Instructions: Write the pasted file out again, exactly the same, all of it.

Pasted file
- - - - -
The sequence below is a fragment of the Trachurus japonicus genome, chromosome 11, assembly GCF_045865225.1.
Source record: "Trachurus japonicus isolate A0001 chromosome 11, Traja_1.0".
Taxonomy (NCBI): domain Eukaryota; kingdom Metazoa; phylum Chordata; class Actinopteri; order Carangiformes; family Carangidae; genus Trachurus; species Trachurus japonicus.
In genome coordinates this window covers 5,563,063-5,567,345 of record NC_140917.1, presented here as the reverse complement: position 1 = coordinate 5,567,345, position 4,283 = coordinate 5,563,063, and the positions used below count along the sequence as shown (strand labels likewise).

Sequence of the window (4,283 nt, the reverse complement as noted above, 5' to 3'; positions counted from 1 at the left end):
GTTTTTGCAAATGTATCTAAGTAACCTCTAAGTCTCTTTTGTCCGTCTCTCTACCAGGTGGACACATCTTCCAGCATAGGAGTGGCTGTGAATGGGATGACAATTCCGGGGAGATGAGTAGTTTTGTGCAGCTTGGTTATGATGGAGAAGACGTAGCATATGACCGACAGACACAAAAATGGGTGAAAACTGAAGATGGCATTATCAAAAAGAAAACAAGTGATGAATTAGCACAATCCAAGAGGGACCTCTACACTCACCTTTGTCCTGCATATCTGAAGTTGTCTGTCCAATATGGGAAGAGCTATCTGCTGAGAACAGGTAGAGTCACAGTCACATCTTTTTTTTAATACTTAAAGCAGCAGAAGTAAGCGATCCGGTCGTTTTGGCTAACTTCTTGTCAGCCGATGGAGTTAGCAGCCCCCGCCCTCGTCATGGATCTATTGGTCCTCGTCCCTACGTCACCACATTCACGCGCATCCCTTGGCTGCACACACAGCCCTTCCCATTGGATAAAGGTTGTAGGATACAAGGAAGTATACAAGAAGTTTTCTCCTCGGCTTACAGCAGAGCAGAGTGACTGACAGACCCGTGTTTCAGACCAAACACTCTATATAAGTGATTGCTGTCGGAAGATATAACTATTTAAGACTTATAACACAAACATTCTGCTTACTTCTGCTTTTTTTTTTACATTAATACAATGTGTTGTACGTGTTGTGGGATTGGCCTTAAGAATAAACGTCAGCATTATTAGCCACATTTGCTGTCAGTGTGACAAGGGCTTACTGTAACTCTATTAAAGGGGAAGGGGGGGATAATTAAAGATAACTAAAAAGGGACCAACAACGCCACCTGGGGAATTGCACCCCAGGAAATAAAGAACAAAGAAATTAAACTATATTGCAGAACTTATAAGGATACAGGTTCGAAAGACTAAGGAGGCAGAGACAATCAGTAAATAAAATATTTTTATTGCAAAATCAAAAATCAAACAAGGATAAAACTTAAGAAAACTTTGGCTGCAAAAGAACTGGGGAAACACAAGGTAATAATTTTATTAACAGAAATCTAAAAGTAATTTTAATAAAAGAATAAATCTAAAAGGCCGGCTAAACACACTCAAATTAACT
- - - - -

The sequence below is a fragment of the Trachurus japonicus genome, chromosome 11, assembly GCF_045865225.1.
Source record: "Trachurus japonicus isolate A0001 chromosome 11, Traja_1.0".
Taxonomy (NCBI): domain Eukaryota; kingdom Metazoa; phylum Chordata; class Actinopteri; order Carangiformes; family Carangidae; genus Trachurus; species Trachurus japonicus.
In genome coordinates this window covers 5,563,063-5,567,345 of record NC_140917.1, presented here as the reverse complement: position 1 = coordinate 5,567,345, position 4,283 = coordinate 5,563,063, and the positions used below count along the sequence as shown (strand labels likewise).

Sequence of the window (4,283 nt, the reverse complement as noted above, 5' to 3'; positions counted from 1 at the left end):
GTTTTTGCAAATGTATCTAAGTAACCTCTAAGTCTCTTTTGTCCGTCTCTCTACCAGGTGGACACATCTTCCAGCATAGGAGTGGCTGTGAATGGGATGACAATTCCGGGGAGATGAGTAGTTTTGTGCAGCTTGGTTATGATGGAGAAGACGTAGCATATGACCGACAGACACAAAAATGGGTGAAAACTGAAGATGGCATTATCAAAAAGAAAACAAGTGATGAATTAGCACAATCCAAGAGGGACCTCTACACTCACCTTTGTCCTGCATATCTGAAGTTGTCTGTCCAATATGGGAAGAGCTATCTGCTGAGAACAGGTAGAGTCACAGTCACATCTTTTTTTTAATACTTAAAGCAGCAGAAGTAAGCGATCCGGTCGTTTTGGCTAACTTCTTGTCAGCCGATGGAGTTAGCAGCCCCCGCCCTCGTCATGGATCTATTGGTCCTCGTCCCTACGTCACCACATTCACGCGCATCCCTTGGCTGCACACACAGCCCTTCCCATTGGATAAAGGTTGTAGGATACAAGGAAGTATACAAGAAGTTTTCTCCTCGGCTTACAGCAGAGCAGAGTGACTGACAGACCCGTGTTTCAGACCAAACACTCTATATAAGTGATTGCTGTCGGAAGATATAACTATTTAAGACTTATAACACAAACATTCTGCTTACTTCTGCTTTTTTTTTTACATTAATACAATGTGTTGTACGTGTTGTGGGATTGGCCTTAAGAATAAACGTCAGCATTATTAGCCACATTTGCTGTCAGTGTGACAAGGGCTTACTGTAACTCTATTAAAGGGGAAGGGGGGGATAATTAAAGATAACTAAAAAGGGACCAACAACGCCACCTGGGGAATTGCACCCCAGGAAATAAAGAACAAAGAAATTAAACTATATTGCAGAACTTATAAGGATACAGGTTCGAAAGACTAAGGAGGCAGAGACAATCAGTAAATAAAATATTTTTATTGCAAAATCAAAAATCAAACAAGGATAAAACTTAAGAAAACTTTGGCTGCAAAAGAACTGGGGAAACACAAGGTAATAATTTTATTAACAGAAATCTAAAAGTAATTTTAATAAAAGAATAAATCTAAAAGGCCGGCTAAACACACTCAAATTAACT